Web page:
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CBP Officers in Buffalo Seize $1.5 Million in Ecstasy, Arrest Canadian Smuggler

Release Date: 
February 22, 2010

Buffalo, N.Y. - U.S. Customs and Border Protection Field Operations today announced the seizure of approximately 47 pounds of methylene-dioxymethamphetamine (MDMA), better known as the club-drug "Ecstasy." The seizure resulted in the arrest of a Canadian citizen.

A bag full of Ecstasy is seized in New York.

A bag full of Ecstasy is seized in New York.

On February 19, CBP officers encountered Rawle Younge, a 53-year-old Canadian citizen from Brampton, Ontario, as he applied for admission into the United States at the Lewiston Bridge border crossing in Lewiston, N.Y. Mr. Younge presented a Canadian passport as proof of citizenship and advised the CBP officer that he was en route to New York City to attend a family member's birthday party. Mr. Younge was randomly selected for a CBP secondary enforcement exam.

During the course of the secondary inspection, CBP officers utilized a unique X-ray van with backscatter technology that provides a clear image of low density objects that may be hidden in car fenders, tires, trunks, gas tanks and under hoods.

The scan revealed numerous anomalies in the vehicle's driver and passenger side rear quarter panels. A physical exam resulted in the discovery of 49 bundles secreted in both rear quarter panels. The bundles consisted of a plastic bag wrapped with cellophane, a clear lubricant, dryer sheets, and black electrical tape. The bags contained 47 pounds of multi-colored tablets. The tablets field tested positive for ecstasy.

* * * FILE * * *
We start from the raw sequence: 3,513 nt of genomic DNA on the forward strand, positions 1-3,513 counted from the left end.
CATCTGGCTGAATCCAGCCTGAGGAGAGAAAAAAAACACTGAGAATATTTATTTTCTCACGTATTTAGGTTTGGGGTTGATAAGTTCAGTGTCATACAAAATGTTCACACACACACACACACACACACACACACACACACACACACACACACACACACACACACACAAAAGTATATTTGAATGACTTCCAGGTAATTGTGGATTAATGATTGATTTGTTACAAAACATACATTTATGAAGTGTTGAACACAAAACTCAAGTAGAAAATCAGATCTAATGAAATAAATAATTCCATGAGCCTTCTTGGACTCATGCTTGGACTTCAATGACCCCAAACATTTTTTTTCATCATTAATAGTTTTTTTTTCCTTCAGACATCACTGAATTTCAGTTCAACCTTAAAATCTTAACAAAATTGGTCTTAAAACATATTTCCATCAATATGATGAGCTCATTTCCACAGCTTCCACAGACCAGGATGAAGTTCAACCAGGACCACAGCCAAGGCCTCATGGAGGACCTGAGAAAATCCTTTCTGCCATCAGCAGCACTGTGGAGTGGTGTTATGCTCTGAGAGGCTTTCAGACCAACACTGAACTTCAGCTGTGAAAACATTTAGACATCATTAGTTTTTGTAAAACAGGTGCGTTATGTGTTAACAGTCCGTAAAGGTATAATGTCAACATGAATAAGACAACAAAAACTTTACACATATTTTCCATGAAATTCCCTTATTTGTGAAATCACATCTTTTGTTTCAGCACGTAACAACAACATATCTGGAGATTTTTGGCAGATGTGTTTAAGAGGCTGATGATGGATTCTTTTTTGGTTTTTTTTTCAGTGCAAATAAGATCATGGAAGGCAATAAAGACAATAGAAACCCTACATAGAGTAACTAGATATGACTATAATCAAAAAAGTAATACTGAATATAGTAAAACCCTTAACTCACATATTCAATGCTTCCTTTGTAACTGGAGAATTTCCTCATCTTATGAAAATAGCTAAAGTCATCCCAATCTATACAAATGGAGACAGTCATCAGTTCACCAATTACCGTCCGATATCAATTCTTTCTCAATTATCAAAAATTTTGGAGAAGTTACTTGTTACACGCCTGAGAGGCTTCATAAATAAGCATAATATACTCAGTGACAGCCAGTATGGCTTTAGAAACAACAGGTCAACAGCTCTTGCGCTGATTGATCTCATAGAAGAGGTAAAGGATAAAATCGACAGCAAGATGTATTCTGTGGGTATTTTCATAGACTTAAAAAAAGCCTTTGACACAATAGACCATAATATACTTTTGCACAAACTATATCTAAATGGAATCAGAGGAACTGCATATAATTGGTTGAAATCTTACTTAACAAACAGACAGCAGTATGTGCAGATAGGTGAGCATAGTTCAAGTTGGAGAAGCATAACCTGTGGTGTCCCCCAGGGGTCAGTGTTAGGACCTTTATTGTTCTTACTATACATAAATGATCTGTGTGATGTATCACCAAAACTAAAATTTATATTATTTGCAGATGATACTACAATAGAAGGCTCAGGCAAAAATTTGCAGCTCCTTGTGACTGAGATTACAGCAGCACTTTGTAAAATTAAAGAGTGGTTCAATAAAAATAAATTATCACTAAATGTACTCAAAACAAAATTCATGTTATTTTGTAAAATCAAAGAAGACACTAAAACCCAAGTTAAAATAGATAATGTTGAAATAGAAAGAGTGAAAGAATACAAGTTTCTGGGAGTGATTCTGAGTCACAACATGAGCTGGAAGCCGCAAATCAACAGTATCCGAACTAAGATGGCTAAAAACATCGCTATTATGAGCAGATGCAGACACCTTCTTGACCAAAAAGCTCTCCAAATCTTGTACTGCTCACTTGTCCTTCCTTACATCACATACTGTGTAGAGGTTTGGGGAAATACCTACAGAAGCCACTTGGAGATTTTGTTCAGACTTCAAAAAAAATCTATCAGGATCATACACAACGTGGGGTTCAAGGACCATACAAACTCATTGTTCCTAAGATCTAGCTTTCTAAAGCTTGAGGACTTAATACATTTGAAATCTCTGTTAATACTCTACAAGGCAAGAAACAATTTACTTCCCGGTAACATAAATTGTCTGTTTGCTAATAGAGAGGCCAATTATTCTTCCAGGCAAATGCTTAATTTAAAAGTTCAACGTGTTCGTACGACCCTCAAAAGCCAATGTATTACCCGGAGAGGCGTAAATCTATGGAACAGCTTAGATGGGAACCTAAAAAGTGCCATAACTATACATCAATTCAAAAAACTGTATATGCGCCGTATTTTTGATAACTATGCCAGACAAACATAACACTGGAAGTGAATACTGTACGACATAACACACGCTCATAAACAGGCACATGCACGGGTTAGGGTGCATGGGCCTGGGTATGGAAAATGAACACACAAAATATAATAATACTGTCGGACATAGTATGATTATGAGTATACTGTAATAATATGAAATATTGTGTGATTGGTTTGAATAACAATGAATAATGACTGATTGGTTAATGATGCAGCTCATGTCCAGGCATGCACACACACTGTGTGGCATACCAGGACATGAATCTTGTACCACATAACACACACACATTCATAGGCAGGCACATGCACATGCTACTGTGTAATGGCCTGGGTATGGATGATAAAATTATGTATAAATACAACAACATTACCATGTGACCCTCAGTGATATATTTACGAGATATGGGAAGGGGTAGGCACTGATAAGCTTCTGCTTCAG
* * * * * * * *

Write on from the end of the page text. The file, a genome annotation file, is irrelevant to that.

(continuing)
CBP officers seized a total of 77,856 tablets of Ecstasy. Mr. Younge was arrested on federal charges of importation and possession with the intent to distribute a controlled substance. He was turned over to agents from U.S. Immigration and Customs Enforcement for further investigation and prosecution by the U.S. Attorney's Office for the Western District of New York.

"The Ecstasy seized by CBP has a street value of approximately $1.5 million," said Randy Howe, CBP assistant director of Field Operations for the Buffalo Field Office. "The utilization of non-intrusive inspection technology, in this case the Zero Backscatter Van, has aided CBP in keep this very significant narcotic off our streets."

Last modified: 
February 9, 2017